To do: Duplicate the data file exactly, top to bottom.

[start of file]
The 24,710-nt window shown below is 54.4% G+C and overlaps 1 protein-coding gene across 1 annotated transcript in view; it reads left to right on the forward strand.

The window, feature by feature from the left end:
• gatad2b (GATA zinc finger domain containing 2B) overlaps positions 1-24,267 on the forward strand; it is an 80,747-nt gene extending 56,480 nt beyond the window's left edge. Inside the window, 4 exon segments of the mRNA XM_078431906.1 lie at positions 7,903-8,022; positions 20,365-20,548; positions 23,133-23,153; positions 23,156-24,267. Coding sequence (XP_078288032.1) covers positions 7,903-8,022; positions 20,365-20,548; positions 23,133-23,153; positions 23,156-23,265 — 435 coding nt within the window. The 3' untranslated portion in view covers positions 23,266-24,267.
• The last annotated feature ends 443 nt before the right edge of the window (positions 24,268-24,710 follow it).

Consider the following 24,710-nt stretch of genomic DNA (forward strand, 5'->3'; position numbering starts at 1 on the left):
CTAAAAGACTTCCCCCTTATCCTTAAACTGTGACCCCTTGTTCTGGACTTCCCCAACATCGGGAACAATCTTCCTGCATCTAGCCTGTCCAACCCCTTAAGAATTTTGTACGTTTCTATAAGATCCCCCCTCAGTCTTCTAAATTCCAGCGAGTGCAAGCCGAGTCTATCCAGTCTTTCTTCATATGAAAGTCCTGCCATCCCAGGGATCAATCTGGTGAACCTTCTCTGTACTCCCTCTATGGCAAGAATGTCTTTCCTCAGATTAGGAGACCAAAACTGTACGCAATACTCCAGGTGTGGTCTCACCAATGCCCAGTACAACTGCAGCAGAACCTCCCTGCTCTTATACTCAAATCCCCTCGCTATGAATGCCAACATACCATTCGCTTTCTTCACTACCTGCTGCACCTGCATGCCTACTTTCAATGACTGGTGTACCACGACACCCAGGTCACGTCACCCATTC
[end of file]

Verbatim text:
The 24,710-nt window shown below is 54.4% G+C and overlaps 1 protein-coding gene across 1 annotated transcript in view; it reads left to right on the forward strand.

The window, feature by feature from the left end:
• gatad2b (GATA zinc finger domain containing 2B) overlaps positions 1-24,267 on the forward strand; it is an 80,747-nt gene extending 56,480 nt beyond the window's left edge. Inside the window, 4 exon segments of the mRNA XM_078431906.1 lie at positions 7,903-8,022; positions 20,365-20,548; positions 23,133-23,153; positions 23,156-24,267. Coding sequence (XP_078288032.1) covers positions 7,903-8,022; positions 20,365-20,548; positions 23,133-23,153; positions 23,156-23,265 — 435 coding nt within the window. The 3' untranslated portion in view covers positions 23,266-24,267.
• The last annotated feature ends 443 nt before the right edge of the window (positions 24,268-24,710 follow it).

Consider the following 24,710-nt stretch of genomic DNA (forward strand, 5'->3'; position numbering starts at 1 on the left):
CTAAAAGACTTCCCCCTTATCCTTAAACTGTGACCCCTTGTTCTGGACTTCCCCAACATCGGGAACAATCTTCCTGCATCTAGCCTGTCCAACCCCTTAAGAATTTTGTACGTTTCTATAAGATCCCCCCTCAGTCTTCTAAATTCCAGCGAGTGCAAGCCGAGTCTATCCAGTCTTTCTTCATATGAAAGTCCTGCCATCCCAGGGATCAATCTGGTGAACCTTCTCTGTACTCCCTCTATGGCAAGAATGTCTTTCCTCAGATTAGGAGACCAAAACTGTACGCAATACTCCAGGTGTGGTCTCACCAATGCCCAGTACAACTGCAGCAGAACCTCCCTGCTCTTATACTCAAATCCCCTCGCTATGAATGCCAACATACCATTCGCTTTCTTCACTACCTGCTGCACCTGCATGCCTACTTTCAATGACTGGTGTACCACGACACCCAGGTCACGTCACCCATTC